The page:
Knowledge management is an area that is receiving an increased amount of attention and is developing fast in this fast changing environment of the modern world. Knowledge refers to the knowledge, understanding and information held by the members of an organisation and can be used as an asset to an organisation. This knowledge, held by members, is ever changing, developing and re-inventing itself. The key to managing that knowledge is understanding;
- Who has that knowledge?
- How can it be shared?
- What can be done with the knowledge?
- What influence does that knowledge have on the culture and/or the organisation?
Knowledge can be the driving force of change and with that change comes re-invention and new knowledge, so it is an ever shifting thing. There are considered to be two types of knowledge; Tacit and Explicit. Tacit knowledge referring to routines, common sense etc… Where as Explicit knowledge refers to factual information. Tacit knowledge cannot be verbally explained but must be learnt through experience and ‘having a go’ therefore it can be very difficult to teach. This has some advantages for an organisation, it makes it easier to keep the knowledge within the organisation, however there is a disadvantage to this in that once there is no one left with the knowledge, the organisation or idea ceases to exist. This happens so often in traditional industries such as weaving, pottery or other artisan crafts.
So how this knowledge is shared becomes an important consideration if the organisation is to remain viable. Knowledge Networks present a framework within which we can structure and manage new knowledge. There is too much knowledge for one organisation to know so it makes good business sense to collaborate with another organisation who has the skills and knowledge that your own organisation does not have. This way, there is a greater transfer of labour, knowledge and skills and less crossing over and duplication of labour, skills and knowledge. The stronger the link between the organisations, the stronger the transfer of tacit knowledge becomes.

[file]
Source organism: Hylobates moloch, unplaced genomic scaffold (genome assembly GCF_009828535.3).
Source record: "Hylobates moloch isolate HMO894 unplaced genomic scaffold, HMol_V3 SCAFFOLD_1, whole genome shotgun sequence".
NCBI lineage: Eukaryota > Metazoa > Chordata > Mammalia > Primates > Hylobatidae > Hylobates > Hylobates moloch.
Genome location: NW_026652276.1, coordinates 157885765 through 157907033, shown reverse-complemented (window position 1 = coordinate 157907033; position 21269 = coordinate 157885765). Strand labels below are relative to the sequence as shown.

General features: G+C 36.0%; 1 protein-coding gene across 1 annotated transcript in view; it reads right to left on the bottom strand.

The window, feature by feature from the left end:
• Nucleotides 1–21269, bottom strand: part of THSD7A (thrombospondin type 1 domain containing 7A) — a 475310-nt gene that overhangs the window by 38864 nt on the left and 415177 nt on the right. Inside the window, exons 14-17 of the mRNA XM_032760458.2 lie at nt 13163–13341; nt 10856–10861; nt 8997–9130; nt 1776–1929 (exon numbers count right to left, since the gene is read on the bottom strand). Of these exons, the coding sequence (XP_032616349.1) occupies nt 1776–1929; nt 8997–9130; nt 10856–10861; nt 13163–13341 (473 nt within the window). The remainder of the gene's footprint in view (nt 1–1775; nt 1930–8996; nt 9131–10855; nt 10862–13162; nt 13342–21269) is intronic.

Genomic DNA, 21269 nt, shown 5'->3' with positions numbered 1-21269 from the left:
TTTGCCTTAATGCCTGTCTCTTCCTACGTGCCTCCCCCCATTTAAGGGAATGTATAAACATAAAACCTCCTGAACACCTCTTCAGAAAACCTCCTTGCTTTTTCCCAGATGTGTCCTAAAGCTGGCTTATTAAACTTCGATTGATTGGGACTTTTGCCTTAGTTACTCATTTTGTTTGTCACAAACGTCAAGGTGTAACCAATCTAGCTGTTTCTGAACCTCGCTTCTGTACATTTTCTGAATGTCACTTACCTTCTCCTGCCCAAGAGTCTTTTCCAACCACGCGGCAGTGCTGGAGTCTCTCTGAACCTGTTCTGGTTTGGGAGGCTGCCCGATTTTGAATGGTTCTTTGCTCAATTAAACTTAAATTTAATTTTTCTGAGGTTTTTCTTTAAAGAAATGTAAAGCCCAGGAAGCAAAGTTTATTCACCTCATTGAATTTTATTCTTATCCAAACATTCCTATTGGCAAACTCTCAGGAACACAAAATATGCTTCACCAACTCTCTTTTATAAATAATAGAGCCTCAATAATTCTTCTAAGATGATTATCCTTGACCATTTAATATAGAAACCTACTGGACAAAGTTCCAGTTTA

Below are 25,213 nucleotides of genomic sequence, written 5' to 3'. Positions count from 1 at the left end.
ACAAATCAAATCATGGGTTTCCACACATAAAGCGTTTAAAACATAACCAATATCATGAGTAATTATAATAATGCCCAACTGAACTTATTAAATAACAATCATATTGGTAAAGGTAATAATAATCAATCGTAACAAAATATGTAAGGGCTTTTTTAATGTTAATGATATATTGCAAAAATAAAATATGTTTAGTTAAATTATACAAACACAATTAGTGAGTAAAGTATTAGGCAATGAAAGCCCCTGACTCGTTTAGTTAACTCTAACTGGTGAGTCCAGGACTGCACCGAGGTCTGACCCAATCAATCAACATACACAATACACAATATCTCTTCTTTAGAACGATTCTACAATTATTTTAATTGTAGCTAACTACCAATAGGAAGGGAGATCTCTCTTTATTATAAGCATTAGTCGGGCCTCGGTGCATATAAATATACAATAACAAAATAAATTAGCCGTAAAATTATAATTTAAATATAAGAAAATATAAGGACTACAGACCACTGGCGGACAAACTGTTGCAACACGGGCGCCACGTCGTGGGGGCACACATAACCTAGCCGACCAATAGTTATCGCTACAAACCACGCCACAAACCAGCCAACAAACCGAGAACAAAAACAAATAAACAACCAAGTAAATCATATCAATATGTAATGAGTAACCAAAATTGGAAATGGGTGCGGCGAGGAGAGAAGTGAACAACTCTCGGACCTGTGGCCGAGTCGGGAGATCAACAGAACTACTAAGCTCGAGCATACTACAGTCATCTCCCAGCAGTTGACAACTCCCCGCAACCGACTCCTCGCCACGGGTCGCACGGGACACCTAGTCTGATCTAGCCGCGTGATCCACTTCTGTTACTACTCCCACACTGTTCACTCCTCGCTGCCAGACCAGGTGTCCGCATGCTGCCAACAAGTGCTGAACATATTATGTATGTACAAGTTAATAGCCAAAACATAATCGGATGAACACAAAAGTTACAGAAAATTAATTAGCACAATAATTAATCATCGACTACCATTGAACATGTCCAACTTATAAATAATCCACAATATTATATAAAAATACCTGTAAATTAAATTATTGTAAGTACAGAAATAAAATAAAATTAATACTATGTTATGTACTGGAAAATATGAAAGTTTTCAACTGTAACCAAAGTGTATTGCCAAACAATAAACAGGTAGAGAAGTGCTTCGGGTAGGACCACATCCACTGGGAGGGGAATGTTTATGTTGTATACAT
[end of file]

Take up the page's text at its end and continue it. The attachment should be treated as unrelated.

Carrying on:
Knowledge networks enables an organisation be prepared for future change and often allows organisations to dictate future change by providing the opportunity to ‘play’ and ‘improvise’ to create new ideas and new knowledge. Similarly the dissemination of good practice through knowledge networks allows the creation of new good practice.
In the organisation I currently work in, we have a very similar system of knowledge transfer through teacher learning communities. Teacher Learning Communities bring together individuals rather than organisations, but works on the same principles as knowledge networks. Individuals come together under the banner of knowledge transfer to discuss best practice and examples of good teaching under a topic chosen by the organisation (i.e. marking, effective questioning etc…) and transfer knowledge to others for them to try.